Ludgate Circus and Lambeth Palace from circa 1900 in the book 350 Views of London published by Parnell & Co., 63, Southampton Row, Bloomsbury Square, London, W.C.. This book is in the library collection of Jack Adams.
The images themselves come from unnumbered pages in the book which bears the coat of arms of The Corporation of the City of London. The total content of this work is 350 photographs of London annotated with just their place names. The book is undated but the presence of a photograph of an electric tube train on the City and South London Railway means publication after 1890 when that line opened. There are also, amongst the roads shown in the photographs, very few motor cars present; possibly only four within 350 images. These are difficult to date or specifically identify their model types. The vehicles do not appear to be of the earliest type of motor car and so this would suggest the book is very early Edwardian.
This dating is then confirmed within the images where we find a photograph of the Royal Carriage in procession and the caption “H.M. King Edward VII proceeding in state to open Parliament.”. A more precise dating is ellusive but an intense study of the photographs could possibly reveal the publication date. However, that would not mean that the photographs within are contemporary to that date as some could well be from much earlier dates.
There is a photograph of the Crystal Palace which would be worth further study as that appears to be of an earlier photographic process than some of the images within the book.
In my collection of books about London I have works going back to the 18th century. However, the bulk of my collection lies between 1840 and 1900 augmented by a few quality volumes of late 20th century and early 21st century publications. In this bulk is to be found interesting texts describing a London long since vanished. There are illustrations of, for example, The Holloway Road when it was what we would call today a country lane. I find these texts compelling yet I have to note that I have gathered them from antiquarian book fares where they sell for £2 to £5 at most. If I did not buy these works many of them would simply end up in skips.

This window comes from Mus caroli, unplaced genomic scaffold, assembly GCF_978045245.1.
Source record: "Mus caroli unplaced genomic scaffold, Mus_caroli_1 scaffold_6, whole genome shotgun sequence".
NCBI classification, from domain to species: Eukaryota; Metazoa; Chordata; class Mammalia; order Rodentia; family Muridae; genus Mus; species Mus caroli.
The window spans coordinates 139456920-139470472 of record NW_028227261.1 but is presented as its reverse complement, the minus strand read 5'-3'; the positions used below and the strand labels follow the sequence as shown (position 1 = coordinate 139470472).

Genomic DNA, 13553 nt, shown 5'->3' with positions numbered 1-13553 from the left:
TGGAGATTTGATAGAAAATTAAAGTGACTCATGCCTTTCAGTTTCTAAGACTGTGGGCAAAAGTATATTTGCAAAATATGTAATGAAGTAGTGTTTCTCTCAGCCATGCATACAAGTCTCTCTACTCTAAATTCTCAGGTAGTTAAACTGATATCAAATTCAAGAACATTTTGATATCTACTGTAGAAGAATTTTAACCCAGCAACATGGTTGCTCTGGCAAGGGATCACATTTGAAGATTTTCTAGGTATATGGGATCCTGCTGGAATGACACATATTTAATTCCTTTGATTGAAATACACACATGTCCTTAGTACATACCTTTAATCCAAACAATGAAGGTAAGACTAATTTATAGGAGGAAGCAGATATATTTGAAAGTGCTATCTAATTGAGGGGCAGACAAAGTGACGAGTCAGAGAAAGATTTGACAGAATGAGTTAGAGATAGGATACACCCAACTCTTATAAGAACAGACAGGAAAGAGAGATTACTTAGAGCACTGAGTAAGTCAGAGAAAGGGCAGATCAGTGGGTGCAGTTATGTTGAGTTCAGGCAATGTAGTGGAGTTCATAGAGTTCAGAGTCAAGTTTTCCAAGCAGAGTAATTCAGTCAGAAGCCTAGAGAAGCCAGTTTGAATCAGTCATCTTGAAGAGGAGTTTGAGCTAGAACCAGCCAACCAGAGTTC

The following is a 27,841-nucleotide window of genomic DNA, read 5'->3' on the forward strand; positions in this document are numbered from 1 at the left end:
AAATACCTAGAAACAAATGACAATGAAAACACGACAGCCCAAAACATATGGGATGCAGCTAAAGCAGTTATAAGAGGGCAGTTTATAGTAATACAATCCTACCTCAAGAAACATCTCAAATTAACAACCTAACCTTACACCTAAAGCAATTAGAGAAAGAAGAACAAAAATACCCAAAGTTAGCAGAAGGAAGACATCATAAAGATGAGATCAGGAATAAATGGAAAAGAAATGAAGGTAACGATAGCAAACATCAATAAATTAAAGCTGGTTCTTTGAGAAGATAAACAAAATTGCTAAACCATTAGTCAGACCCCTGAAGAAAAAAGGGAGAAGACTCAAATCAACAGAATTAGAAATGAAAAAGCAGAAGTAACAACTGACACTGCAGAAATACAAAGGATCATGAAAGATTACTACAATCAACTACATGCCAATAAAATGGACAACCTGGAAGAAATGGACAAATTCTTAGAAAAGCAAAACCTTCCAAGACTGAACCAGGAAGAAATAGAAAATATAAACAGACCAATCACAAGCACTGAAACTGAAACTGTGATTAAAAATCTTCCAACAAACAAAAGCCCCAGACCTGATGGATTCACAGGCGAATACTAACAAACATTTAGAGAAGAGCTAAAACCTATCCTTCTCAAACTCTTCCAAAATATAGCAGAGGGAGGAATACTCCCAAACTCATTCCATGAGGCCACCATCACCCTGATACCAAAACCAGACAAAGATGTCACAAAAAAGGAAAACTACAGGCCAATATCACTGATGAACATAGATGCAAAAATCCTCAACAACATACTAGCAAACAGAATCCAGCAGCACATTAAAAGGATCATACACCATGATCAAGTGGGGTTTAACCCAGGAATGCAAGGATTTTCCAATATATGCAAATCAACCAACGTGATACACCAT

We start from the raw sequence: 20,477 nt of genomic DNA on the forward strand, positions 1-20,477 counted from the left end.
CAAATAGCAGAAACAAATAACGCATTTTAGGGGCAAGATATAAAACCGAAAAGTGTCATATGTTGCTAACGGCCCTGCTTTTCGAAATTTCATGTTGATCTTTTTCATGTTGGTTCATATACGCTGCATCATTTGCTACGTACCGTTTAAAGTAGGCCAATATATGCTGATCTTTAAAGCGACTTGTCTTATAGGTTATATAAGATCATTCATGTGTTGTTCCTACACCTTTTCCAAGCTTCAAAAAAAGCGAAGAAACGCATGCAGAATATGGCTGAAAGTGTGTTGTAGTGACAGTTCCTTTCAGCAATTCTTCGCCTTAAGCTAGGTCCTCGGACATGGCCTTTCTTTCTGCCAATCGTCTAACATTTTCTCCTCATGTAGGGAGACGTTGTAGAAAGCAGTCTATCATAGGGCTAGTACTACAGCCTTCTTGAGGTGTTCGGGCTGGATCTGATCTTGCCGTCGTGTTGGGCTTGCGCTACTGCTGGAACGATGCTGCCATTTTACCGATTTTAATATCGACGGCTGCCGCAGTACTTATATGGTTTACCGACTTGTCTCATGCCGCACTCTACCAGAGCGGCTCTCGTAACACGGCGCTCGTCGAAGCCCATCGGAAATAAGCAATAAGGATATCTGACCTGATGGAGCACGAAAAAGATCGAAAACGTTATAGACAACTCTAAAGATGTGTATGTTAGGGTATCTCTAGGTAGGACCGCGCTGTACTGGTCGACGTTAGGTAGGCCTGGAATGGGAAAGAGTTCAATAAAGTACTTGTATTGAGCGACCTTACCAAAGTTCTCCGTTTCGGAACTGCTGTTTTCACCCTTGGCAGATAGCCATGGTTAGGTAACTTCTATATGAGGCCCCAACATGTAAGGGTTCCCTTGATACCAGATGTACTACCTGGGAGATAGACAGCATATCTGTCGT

The sad reality is that book collectors want prime condition, known authors, recognisable titles or first editions; they are collecting books as assets as much as they are collecting them for any library value. When I first saw one of these books, The Corner Cupboard (1854), it was so full of sociological and historical information that I immediately considered it a ‘treasure’. This led to the start of my own collecting. My interest is in London as my own home city, in my occupation as an historian and in my own simple fascination for the texts and images these books present.
One of the aims of this web site is to create an archive of my writings on these books and to be the base from which I can publish my own works about these books. Please sign up to my newsletter if you want to be informed of future publications in this connection.